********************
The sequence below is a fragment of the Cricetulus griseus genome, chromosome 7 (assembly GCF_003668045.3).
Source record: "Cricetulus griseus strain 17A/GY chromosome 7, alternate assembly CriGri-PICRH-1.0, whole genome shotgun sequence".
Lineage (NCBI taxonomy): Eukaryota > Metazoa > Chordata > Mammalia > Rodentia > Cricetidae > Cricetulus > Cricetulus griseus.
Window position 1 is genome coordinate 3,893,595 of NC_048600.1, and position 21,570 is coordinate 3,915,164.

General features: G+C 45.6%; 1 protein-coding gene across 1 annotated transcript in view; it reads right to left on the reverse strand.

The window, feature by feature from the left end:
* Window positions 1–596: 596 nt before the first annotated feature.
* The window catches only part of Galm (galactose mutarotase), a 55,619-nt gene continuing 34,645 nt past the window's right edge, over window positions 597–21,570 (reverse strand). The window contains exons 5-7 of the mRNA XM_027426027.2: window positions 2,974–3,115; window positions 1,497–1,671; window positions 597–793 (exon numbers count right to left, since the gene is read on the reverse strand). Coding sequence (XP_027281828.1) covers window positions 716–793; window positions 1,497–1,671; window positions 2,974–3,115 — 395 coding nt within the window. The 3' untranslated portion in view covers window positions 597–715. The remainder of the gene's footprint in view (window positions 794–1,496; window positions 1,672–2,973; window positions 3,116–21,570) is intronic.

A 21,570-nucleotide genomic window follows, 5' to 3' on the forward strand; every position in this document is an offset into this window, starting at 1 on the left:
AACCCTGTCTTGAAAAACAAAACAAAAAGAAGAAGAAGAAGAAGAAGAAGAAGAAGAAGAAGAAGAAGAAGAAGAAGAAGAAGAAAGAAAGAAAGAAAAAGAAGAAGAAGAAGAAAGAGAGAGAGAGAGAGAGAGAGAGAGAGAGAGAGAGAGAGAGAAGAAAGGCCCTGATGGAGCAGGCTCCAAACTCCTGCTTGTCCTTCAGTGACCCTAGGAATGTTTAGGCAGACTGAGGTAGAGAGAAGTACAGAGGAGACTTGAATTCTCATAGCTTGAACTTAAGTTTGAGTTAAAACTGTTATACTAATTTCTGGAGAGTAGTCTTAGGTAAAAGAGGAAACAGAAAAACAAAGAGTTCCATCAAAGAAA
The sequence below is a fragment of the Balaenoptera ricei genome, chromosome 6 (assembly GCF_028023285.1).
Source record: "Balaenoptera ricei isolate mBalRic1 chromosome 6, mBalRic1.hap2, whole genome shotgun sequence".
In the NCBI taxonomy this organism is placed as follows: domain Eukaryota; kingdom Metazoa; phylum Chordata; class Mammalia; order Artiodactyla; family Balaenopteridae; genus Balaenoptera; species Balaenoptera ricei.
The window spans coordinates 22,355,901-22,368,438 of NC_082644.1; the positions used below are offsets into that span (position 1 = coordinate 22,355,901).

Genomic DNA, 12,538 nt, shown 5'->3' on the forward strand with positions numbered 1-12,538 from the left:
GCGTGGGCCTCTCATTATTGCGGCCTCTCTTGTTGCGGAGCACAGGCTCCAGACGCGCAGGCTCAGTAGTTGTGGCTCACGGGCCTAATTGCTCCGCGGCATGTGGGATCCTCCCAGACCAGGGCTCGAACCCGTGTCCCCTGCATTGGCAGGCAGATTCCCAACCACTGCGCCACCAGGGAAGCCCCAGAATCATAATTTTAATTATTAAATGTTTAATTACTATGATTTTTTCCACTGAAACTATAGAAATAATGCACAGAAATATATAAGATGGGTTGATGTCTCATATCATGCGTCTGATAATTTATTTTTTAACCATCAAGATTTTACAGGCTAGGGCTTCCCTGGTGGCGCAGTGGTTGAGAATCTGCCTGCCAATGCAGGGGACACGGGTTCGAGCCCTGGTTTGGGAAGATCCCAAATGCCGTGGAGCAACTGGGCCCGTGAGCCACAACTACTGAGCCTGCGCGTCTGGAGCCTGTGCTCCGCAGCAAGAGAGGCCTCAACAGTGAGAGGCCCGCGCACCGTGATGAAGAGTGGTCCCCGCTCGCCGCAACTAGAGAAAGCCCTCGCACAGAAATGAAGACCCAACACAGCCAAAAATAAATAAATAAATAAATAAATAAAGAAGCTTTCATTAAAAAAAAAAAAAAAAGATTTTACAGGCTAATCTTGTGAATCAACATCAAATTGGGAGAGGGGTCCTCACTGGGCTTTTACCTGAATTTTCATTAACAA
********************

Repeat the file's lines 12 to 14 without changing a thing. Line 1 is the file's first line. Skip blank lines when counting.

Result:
Source record: "Balaenoptera ricei isolate mBalRic1 chromosome 6, mBalRic1.hap2, whole genome shotgun sequence".
In the NCBI taxonomy this organism is placed as follows: domain Eukaryota; kingdom Metazoa; phylum Chordata; class Mammalia; order Artiodactyla; family Balaenopteridae; genus Balaenoptera; species Balaenoptera ricei.
The window spans coordinates 22,355,901-22,368,438 of NC_082644.1; the positions used below are offsets into that span (position 1 = coordinate 22,355,901).